How are you managing catering for your wedding? Or do you have questions about catering your wedding? Let me know in the comments below! And, if you want to learn a little more about me and my part of Wedding World, go to www.silvercharmevents.com.
See you at the end of the aisle,
Theresa wrote me recently, asking for some help getting over the Claire Pettibone Midnight and its stunning perfection for their upcoming wedding under the UW’s blooming cherry trees. Her dress budget runs $500-$1000 but would prefer to keep things on the lower end if possible. She added, “I am nicknamed Tinkerbell, I am spunky, fun, colorful, and I’ve been told that I “sparkle”. That’s why I think midnight fits…I’m just worried about it on my figure. I love the lace, the purple on it, all of the detail and embellishments. I’m never plain or muted.”
Theresa, let’s make this happen for you! Given your concerns about flattering your figure, I’m including a wider variety of options while keeping your original vision of a sparkling wedding under the cherry blossoms in mind. The Pettibone, with its pops of color, is going to be tough if not impossible to dupe via dress alone, so stick with me and I’ll have some tips at the end for further embellishment.
CAN’T AFFORD IT:
Claire Pettibone “Midnight”, $$$$
GET OVER IT:
Allover Beaded Lace with Illusion Halter Neckline (David’s Bridal, $399)
Cap Sleeve Slim Gown with Keyhole Back and Heavily Beaded Sash (David’s Bridal, $549)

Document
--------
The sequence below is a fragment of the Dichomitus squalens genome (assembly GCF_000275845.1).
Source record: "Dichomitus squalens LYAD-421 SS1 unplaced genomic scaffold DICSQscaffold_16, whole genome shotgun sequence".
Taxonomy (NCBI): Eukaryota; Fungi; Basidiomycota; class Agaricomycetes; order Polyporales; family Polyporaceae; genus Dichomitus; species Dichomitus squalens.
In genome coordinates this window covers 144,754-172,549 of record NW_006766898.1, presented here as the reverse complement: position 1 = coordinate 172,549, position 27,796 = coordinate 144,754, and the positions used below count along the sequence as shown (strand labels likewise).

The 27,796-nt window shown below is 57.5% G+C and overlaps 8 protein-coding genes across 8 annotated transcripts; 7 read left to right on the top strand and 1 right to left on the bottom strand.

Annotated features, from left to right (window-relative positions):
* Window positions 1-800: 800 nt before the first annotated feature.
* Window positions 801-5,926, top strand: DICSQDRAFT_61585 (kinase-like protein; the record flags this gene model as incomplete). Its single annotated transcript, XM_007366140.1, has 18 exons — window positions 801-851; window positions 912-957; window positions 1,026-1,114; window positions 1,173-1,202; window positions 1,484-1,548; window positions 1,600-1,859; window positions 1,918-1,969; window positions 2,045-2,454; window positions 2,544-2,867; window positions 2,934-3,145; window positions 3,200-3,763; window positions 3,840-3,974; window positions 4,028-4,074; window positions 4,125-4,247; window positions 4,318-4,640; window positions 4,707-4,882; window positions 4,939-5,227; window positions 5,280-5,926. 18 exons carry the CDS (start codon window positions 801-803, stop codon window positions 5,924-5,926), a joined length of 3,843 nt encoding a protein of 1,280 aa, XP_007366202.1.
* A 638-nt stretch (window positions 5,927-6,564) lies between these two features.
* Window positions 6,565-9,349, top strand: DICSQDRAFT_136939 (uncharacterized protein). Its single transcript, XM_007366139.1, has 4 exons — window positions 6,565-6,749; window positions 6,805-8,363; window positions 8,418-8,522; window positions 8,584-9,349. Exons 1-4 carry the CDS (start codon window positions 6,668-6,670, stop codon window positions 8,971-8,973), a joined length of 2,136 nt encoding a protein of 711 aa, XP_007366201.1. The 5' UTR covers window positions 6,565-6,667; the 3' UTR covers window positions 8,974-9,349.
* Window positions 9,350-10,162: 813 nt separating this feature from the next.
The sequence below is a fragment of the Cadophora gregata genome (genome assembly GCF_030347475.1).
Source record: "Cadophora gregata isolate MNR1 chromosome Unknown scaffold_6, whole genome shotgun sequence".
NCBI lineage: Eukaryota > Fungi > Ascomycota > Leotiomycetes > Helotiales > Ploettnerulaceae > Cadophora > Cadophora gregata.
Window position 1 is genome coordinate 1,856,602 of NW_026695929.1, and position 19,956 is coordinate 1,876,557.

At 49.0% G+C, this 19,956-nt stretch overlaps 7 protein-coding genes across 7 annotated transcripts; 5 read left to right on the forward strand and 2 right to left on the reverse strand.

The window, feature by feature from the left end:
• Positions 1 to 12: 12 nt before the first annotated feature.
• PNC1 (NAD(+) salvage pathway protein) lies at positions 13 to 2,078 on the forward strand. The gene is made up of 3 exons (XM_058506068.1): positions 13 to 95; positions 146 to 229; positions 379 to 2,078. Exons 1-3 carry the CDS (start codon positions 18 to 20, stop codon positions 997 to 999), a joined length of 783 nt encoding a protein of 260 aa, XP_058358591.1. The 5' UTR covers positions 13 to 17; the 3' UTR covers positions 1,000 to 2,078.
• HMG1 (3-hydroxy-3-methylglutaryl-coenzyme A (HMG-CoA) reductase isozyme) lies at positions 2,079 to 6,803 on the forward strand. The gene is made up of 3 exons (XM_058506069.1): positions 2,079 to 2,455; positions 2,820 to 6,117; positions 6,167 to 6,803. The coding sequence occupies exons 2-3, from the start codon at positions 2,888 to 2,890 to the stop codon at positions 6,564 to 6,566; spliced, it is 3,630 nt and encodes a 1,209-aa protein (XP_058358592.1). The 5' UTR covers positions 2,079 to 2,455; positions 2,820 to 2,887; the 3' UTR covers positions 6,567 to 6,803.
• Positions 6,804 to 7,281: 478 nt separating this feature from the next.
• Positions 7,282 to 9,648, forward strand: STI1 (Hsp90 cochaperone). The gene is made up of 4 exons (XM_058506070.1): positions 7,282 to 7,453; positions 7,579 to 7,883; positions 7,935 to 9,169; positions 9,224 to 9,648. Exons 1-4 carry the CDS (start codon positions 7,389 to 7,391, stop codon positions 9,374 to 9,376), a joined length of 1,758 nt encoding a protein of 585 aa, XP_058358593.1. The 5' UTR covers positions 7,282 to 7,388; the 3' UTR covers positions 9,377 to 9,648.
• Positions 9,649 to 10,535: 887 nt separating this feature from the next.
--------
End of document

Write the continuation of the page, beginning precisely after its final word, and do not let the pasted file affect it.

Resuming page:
Blossom Print Satin Ballgown (David’s Bridal, $299)
Sheath/Column Sweetheart Court Train Chiffon and Satin, (Lightinthebox, $349)
Sheath/Column V-neck Floor-length Tulle And Lace And Chiffon Wedding Dress ( Lightinthebox, $249)
Textured Tulle Dress With Vine & Floral Applique (Lightinthebox, $199)
Sheath/Column Halter Court Train Lace & Stretch Satin Dress (Lightinthebox, $249)
Theresa, girl, I know none of these dresses are dead-on dupes. Don’t be disappointed! With a dress as unique as the Pettibone Midnight, the object here is to find a dress base you can love at a price you can afford–because then you have the budget left over to embellish the hell out of it. You can always take a dress you love that doesn’t have enough sparkle and add appliques. Appliques are available in a huge variety of colors and styles on etsy and elsewhere–you can even have them custom made! Next, for that lovely flower on the back of the Midnight dress, you can order a flower like this one, or this one and put it on the dress of your choice! Last but certainly not least, you can always consider expanding your dress search to include prom and pageant dresses–you’ll find they’re more willing to use color than more traditional wedding retailers, so you may feel more Tinkerbell-eqsue in a dress like this! I hope I helped put you on the path to finding the dress of your dreams!
Is there a part of your wedding world that you’re dying to have but can’t afford? Hit me up at email@example.com!